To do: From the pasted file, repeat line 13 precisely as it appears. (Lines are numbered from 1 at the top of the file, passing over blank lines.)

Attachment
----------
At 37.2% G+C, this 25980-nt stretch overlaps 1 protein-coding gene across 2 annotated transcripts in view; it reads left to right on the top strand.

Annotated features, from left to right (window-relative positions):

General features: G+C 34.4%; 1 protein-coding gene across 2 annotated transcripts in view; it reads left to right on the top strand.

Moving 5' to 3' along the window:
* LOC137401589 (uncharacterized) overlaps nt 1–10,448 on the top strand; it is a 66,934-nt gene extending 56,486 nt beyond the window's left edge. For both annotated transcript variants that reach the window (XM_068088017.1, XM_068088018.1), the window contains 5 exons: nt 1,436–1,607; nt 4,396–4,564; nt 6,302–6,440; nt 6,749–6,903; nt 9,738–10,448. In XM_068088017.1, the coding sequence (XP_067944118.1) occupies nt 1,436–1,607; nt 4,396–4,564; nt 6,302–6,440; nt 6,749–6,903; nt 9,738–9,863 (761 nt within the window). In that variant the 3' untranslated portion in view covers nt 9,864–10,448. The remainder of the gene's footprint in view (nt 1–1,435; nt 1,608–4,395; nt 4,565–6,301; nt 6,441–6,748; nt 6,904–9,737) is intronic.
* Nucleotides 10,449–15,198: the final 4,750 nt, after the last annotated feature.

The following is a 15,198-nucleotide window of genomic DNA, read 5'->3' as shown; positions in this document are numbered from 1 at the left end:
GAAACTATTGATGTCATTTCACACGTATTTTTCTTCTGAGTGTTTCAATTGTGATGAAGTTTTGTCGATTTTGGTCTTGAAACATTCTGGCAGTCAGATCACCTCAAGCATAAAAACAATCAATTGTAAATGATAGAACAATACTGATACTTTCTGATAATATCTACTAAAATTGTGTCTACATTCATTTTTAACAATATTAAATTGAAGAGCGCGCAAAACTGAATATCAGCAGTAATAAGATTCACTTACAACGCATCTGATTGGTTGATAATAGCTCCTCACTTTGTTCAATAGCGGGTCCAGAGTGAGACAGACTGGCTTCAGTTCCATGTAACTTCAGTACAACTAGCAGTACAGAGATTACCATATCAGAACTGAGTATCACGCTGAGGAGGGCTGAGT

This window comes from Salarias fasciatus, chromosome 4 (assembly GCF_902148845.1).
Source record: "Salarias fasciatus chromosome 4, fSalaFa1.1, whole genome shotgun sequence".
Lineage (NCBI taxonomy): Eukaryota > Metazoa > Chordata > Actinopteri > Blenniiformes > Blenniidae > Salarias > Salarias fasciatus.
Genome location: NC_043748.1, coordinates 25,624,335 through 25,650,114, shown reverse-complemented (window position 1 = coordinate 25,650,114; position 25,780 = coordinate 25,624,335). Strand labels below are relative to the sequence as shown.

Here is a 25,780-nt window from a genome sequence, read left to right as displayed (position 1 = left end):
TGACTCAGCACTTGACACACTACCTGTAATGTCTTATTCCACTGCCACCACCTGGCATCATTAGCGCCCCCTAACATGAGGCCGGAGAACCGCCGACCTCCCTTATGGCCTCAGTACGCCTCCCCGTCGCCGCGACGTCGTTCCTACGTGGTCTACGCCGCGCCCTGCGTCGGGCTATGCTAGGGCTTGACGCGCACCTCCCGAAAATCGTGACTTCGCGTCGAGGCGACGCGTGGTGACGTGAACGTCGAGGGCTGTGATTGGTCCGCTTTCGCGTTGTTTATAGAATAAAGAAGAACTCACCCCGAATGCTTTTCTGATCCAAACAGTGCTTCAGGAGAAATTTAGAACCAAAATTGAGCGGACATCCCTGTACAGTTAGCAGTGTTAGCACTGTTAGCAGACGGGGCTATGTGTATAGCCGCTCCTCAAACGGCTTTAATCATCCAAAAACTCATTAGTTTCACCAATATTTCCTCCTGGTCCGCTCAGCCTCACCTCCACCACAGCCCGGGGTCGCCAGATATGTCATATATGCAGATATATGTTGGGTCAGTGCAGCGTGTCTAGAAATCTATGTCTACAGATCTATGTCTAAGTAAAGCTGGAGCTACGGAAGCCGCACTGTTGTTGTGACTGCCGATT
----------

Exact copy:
Here is a 25,780-nt window from a genome sequence, read left to right as displayed (position 1 = left end):